The Doctor Will Tweet You Now

Physicians are often pigeonholed as technophobes because they fear that using technology might threaten patient privacy and their own incomes.  But, an increasing number of physicians are texting health messages to patients, tracking disease trends on Twitter, and communicating with patients via email.  Kansas City pediatrician Natasha Burgert is one of this new breed, offering child-rearing advice on her blog,  Facebook and Twitter pages, and answering patients’ questions by email and text messages.  According to Burgert, she sends messages between checkups and it’s easier than calling a lot of people back at the end of the day.

These tools are embedded in my work day,” Burgert said. “It’s much easier for me to shoot you an email and show you a blog post than it is to phone you back.  That’s what old-school physicians are going to be doing, spending an hour at the end of the day” returning patients’ phone calls, she said.  Burgert doesn’t charge for virtual communication, although some physicians do.  She believes that it augments but doesn’t replace office visits or other personal contact with patients.  Colleagues “look at me and kind of shake their heads when I tell them what I do. They don’t have an understanding of the tools,” Burgert said.  “For the next generation that’s coming behind me, I think this will be much more common.”

Sarah Hartley, whose daughters are Dr. Burgert’s patients, loves having e-access to her pediatrician and says that even emails late in the evening typically are responded to quickly.  “It’s so useful,” Hartley said.  “Sometimes parents get concerned about a lot of things that maybe aren’t necessarily big deals” and getting after-hours reassurance is comforting.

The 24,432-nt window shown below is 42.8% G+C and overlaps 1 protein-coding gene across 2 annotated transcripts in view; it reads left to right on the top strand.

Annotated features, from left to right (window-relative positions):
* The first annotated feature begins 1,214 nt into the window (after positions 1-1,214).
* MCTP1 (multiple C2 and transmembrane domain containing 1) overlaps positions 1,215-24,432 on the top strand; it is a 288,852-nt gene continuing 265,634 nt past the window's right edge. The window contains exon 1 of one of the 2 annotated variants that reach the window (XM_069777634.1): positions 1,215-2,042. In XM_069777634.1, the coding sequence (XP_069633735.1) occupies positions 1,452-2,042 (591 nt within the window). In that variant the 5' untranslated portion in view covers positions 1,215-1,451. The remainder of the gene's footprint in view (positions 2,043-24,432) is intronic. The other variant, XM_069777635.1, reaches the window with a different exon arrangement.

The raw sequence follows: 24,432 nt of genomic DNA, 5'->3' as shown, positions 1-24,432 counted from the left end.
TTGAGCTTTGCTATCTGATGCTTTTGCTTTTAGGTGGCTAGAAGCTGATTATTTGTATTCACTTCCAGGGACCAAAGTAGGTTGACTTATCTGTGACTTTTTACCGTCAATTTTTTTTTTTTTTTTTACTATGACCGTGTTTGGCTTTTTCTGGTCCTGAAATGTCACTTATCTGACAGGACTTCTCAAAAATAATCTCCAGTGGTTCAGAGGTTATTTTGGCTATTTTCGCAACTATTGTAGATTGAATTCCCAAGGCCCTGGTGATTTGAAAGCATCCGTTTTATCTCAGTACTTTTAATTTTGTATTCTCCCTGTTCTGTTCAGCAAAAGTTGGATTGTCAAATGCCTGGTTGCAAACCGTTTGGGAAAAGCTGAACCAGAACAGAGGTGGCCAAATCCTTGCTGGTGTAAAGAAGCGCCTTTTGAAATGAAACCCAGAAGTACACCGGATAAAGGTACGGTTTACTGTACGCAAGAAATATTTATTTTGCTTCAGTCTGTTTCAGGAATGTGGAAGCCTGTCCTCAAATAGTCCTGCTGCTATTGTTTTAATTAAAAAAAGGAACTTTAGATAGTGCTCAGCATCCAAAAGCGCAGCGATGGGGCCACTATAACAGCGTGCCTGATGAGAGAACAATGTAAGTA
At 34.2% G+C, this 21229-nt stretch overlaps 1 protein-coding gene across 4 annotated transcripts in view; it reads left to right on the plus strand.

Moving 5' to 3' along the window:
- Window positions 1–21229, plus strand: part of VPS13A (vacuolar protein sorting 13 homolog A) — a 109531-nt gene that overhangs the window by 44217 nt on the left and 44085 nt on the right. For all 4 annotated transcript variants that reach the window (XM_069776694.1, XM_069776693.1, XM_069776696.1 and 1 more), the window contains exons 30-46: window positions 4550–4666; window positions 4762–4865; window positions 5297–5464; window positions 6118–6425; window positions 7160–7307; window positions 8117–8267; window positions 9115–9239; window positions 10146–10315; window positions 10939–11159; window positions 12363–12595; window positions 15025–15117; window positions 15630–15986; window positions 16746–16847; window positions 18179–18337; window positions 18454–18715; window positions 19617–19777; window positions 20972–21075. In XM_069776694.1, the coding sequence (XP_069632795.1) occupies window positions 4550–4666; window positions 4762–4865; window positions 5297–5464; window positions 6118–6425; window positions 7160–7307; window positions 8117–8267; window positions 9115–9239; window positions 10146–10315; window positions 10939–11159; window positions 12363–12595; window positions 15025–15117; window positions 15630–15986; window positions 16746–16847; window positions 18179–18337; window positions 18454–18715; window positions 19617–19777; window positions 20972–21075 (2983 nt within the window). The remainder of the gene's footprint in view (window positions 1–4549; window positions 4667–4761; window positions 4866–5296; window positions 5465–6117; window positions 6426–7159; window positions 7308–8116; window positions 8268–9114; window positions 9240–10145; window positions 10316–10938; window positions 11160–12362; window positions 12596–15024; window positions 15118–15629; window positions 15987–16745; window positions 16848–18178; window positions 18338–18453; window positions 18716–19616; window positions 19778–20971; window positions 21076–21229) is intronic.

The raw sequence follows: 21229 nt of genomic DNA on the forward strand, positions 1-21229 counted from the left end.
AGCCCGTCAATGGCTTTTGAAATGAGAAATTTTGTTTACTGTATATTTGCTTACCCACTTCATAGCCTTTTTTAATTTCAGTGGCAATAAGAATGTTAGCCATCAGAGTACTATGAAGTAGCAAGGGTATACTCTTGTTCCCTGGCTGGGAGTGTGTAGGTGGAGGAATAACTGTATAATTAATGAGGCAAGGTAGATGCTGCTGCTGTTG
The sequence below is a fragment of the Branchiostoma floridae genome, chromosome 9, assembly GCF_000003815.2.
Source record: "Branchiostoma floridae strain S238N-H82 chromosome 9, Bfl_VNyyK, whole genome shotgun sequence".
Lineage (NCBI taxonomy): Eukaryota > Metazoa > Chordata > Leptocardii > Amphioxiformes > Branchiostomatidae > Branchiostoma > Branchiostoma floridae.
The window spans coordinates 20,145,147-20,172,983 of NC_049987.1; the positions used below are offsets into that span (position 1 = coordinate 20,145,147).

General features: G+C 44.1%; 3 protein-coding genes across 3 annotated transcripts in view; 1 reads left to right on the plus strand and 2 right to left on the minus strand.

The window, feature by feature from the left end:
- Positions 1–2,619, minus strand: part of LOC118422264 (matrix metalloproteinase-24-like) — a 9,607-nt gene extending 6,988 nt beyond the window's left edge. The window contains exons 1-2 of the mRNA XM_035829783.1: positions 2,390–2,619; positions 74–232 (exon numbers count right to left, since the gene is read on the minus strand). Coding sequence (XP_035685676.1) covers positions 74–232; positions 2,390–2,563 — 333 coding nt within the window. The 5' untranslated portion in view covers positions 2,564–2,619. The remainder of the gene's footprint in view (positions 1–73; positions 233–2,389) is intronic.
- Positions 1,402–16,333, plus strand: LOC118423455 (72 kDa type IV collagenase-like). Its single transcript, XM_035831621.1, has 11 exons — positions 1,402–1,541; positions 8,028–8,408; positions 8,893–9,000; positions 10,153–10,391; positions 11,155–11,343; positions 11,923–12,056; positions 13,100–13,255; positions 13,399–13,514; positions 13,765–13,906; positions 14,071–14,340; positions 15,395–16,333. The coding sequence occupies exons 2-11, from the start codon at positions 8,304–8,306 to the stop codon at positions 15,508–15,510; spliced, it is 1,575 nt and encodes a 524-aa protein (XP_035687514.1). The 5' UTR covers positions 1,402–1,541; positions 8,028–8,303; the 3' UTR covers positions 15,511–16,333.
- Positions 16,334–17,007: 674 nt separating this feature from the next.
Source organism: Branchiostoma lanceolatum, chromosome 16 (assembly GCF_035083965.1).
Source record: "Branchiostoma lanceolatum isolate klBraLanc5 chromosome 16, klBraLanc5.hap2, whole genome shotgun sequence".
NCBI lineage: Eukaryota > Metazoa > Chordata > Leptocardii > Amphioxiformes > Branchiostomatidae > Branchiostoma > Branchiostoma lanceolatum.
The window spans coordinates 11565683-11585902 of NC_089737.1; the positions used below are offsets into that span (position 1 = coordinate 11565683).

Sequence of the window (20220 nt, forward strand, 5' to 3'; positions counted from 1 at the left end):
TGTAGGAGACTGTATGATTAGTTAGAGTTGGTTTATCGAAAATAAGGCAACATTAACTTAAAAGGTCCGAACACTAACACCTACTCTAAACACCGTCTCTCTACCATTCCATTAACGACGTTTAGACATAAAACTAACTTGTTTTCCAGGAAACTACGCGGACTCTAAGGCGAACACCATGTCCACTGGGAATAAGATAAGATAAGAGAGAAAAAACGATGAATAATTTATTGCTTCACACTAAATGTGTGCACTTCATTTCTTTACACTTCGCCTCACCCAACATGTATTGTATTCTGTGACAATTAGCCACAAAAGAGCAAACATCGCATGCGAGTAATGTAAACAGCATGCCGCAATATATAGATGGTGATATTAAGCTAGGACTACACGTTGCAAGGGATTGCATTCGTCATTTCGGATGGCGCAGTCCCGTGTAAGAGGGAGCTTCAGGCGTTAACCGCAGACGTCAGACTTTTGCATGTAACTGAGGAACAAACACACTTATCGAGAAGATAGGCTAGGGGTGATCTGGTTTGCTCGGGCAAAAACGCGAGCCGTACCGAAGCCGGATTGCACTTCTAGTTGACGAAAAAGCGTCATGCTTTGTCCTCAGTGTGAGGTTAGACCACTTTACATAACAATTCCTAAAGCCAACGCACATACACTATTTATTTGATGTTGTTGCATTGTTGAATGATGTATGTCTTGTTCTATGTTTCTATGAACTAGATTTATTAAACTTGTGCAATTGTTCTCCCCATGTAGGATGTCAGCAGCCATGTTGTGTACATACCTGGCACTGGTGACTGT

Writing for the Associated Press, Lindsey Tanner says that “So far, those numbers are small.  Many doctors still cling to pen and paper, and are most comfortable using e-technology to communicate with each other — not with patients.  But from the nation’s top public health agency, to medical clinics in the heartland, some physicians realize patients want more than a 15-minute office visit and callback at the end of the day.”

Dr. Steven Nissen, who is in his 60s, is experimenting with e-technology.  A cardiologist at the Cleveland Clinic, Nissen insists that he’s not a member of “the Twitterati.”  With technical assistance from clinic staffers, he recently led a live Twitter chat about things like heart failure and cholesterol problems, and found the process “in some ways maybe a little exhilarating.  This was an opportunity to use a different communication channel to find an audience to talk about heart health,” Nissen said.  “The downside is that we dumb it down,” he said.  “It’s very challenging for physicians, primarily because the messages that we have are not conducive to 140 characters.  If you ask me a question, you’re likely to get a five-minute answer.”

Some physicians are still technology averse.  Dr. Raoul Wolf, a pediatrics professor at the University of Chicago, doesn’t use social media sites in his personal or profession life and is concerned about the permanence of online communication.  “With anything on the Internet, it’s there forever. There’s no calling it back,” Wolf said.  “Ask any politician.”

A survey of 501 randomly selected doctors found that more than 20 percent sent emails to patients over secure networks.  Another six percent communicated with patients through other social media.

The American Medical Association recognizes the benefits of using social media, but also cautions doctors to protect patient privacy and “maintain appropriate boundaries” with patients.  In a case of technology use gone bad, a Rhode island state disciplinary board last year reprimanded an emergency medicine physician for “unprofessional conduct” and fined her $500 after she posted on Facebook about a patient’s injury.  Even though she didn’t post the patients names, others figured out the identity.  Hard numbers are scarce on exactly how many of the nation’s nearly one million physician communicate virtually with their patients, but anecdotal evidence suggests the numbers are on the rise.

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